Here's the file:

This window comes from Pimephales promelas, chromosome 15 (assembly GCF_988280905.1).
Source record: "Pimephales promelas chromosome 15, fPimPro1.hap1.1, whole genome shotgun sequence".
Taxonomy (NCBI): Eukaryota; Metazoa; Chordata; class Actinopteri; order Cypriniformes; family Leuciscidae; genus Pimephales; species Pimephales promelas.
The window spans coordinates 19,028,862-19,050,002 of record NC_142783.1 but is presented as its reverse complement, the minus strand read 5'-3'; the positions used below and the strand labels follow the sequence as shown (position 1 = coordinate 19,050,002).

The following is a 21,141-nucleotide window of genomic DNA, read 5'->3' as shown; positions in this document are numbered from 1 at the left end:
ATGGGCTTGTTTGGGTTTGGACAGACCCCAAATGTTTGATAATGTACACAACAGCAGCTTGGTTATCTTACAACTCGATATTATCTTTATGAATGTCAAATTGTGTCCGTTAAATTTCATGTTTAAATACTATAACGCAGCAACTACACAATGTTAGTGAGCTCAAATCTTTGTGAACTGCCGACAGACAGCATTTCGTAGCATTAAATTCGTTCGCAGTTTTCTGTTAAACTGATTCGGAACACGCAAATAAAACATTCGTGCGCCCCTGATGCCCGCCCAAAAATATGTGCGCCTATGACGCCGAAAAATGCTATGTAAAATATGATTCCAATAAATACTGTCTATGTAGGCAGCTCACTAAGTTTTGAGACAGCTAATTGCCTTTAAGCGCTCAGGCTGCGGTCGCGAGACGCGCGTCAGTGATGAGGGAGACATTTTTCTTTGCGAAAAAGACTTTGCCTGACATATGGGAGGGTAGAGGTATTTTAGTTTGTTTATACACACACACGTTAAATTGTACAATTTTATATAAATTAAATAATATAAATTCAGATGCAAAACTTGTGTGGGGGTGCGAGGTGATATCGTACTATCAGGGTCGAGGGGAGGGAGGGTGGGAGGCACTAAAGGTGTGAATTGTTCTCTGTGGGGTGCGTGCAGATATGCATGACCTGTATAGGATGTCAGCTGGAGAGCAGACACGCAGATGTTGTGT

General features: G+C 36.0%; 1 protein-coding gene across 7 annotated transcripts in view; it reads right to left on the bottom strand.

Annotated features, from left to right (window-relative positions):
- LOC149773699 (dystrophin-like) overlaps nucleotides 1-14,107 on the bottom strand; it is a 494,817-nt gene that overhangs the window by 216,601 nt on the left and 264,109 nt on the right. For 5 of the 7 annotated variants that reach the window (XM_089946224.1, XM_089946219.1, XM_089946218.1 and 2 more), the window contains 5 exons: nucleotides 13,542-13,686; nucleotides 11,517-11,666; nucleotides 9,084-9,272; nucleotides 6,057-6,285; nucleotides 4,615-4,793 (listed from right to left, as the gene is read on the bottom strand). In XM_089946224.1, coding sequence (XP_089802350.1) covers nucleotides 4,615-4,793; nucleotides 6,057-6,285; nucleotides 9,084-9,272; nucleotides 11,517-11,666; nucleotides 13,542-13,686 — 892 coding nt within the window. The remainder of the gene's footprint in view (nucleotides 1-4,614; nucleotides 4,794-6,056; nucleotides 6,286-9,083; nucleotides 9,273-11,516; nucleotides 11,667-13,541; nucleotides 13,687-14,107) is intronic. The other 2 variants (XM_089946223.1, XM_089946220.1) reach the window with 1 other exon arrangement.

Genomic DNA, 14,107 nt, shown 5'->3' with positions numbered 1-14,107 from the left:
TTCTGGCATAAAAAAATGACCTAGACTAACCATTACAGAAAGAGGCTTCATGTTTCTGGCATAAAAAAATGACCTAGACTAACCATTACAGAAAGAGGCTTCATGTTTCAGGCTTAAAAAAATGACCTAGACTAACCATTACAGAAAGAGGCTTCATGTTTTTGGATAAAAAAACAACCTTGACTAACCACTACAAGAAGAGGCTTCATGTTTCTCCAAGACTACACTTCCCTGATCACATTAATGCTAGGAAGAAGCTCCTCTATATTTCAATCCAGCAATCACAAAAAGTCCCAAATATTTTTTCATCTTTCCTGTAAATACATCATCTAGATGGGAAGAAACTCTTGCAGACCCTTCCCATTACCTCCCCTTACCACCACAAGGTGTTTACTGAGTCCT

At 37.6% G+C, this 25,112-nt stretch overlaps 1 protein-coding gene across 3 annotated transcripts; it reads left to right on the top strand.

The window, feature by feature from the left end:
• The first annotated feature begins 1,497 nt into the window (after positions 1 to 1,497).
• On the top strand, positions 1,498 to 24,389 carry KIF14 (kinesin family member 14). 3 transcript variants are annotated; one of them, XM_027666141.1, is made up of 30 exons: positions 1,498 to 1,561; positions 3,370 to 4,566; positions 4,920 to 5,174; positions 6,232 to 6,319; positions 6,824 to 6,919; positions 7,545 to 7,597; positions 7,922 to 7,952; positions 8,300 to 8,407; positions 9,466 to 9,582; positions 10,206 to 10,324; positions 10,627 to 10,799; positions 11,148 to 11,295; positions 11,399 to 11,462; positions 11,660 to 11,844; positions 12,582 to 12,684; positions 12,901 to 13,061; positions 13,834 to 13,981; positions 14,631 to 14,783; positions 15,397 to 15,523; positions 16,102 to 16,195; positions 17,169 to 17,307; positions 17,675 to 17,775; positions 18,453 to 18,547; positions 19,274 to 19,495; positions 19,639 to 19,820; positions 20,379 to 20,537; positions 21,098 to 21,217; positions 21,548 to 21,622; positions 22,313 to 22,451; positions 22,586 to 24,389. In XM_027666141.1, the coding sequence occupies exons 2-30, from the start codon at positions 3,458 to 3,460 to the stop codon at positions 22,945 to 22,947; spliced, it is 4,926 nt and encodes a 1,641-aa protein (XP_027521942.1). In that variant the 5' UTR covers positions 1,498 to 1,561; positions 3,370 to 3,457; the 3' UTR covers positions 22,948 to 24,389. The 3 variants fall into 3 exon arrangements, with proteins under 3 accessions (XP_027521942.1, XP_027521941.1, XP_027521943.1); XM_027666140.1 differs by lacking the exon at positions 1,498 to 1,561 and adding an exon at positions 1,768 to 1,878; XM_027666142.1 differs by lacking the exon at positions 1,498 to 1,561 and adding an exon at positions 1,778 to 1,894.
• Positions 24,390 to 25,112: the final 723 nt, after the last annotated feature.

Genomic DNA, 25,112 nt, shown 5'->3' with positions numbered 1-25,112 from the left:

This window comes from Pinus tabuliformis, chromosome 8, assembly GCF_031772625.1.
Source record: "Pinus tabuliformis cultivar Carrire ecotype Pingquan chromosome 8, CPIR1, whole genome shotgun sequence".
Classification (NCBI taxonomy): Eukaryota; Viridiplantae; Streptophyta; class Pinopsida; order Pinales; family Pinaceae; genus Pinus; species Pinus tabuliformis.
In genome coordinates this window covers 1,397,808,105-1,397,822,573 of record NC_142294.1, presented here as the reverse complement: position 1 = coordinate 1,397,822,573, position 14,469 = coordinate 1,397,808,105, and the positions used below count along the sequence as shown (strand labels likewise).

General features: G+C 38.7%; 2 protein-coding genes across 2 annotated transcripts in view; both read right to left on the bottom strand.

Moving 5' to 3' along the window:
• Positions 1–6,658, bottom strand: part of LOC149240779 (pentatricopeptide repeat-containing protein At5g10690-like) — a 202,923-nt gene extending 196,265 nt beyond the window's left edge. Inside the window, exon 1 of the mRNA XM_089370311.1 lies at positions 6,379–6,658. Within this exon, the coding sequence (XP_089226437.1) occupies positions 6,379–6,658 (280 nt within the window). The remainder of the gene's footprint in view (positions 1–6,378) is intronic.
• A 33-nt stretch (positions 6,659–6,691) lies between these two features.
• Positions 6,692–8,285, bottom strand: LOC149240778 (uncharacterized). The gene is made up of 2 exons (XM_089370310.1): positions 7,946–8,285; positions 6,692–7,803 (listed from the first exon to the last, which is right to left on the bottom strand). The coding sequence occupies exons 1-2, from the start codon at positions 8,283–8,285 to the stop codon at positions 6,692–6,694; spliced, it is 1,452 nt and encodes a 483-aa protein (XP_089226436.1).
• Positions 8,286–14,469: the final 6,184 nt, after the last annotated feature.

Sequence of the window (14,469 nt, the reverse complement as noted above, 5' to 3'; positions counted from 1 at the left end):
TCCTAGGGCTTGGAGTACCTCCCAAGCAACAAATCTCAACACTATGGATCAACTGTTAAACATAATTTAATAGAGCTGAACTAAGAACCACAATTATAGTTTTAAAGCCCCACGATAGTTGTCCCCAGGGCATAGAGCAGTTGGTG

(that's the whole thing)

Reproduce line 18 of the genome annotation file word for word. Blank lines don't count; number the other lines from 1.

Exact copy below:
This window comes from Pinus tabuliformis, chromosome 8, assembly GCF_031772625.1.